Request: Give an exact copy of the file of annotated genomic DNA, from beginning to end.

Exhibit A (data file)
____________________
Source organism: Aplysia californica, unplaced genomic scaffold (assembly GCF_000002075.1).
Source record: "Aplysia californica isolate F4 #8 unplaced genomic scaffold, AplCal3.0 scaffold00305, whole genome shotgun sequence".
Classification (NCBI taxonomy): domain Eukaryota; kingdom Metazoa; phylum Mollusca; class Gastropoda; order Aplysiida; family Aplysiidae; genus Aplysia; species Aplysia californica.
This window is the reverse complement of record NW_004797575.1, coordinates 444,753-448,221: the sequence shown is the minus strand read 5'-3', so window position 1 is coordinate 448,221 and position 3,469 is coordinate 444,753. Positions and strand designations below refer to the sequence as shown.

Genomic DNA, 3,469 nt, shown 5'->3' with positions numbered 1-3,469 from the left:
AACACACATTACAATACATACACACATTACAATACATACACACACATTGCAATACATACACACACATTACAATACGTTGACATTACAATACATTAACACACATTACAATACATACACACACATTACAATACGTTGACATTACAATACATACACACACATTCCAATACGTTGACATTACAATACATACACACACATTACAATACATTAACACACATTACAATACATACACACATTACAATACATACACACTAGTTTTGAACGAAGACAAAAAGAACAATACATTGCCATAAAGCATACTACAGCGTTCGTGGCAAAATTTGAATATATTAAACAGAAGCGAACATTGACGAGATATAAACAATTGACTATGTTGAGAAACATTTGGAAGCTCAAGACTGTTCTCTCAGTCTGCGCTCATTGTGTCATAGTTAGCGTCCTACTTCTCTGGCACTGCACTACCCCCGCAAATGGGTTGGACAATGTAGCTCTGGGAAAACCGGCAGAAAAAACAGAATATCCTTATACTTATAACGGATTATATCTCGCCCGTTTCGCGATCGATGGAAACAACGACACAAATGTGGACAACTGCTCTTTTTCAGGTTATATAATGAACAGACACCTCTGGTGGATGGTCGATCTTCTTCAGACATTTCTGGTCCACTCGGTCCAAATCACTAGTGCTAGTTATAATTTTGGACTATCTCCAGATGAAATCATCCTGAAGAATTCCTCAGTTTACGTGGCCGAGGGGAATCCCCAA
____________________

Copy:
Source organism: Aplysia californica, unplaced genomic scaffold (assembly GCF_000002075.1).
Source record: "Aplysia californica isolate F4 #8 unplaced genomic scaffold, AplCal3.0 scaffold00305, whole genome shotgun sequence".
Classification (NCBI taxonomy): domain Eukaryota; kingdom Metazoa; phylum Mollusca; class Gastropoda; order Aplysiida; family Aplysiidae; genus Aplysia; species Aplysia californica.
This window is the reverse complement of record NW_004797575.1, coordinates 444,753-448,221: the sequence shown is the minus strand read 5'-3', so window position 1 is coordinate 448,221 and position 3,469 is coordinate 444,753. Positions and strand designations below refer to the sequence as shown.

Genomic DNA, 3,469 nt, shown 5'->3' with positions numbered 1-3,469 from the left:
AACACACATTACAATACATACACACATTACAATACATACACACACATTGCAATACATACACACACATTACAATACGTTGACATTACAATACATTAACACACATTACAATACATACACACACATTACAATACGTTGACATTACAATACATACACACACATTCCAATACGTTGACATTACAATACATACACACACATTACAATACATTAACACACATTACAATACATACACACATTACAATACATACACACTAGTTTTGAACGAAGACAAAAAGAACAATACATTGCCATAAAGCATACTACAGCGTTCGTGGCAAAATTTGAATATATTAAACAGAAGCGAACATTGACGAGATATAAACAATTGACTATGTTGAGAAACATTTGGAAGCTCAAGACTGTTCTCTCAGTCTGCGCTCATTGTGTCATAGTTAGCGTCCTACTTCTCTGGCACTGCACTACCCCCGCAAATGGGTTGGACAATGTAGCTCTGGGAAAACCGGCAGAAAAAACAGAATATCCTTATACTTATAACGGATTATATCTCGCCCGTTTCGCGATCGATGGAAACAACGACACAAATGTGGACAACTGCTCTTTTTCAGGTTATATAATGAACAGACACCTCTGGTGGATGGTCGATCTTCTTCAGACATTTCTGGTCCACTCGGTCCAAATCACTAGTGCTAGTTATAATTTTGGACTATCTCCAGATGAAATCATCCTGAAGAATTCCTCAGTTTACGTGGCCGAGGGGAATCCCCAA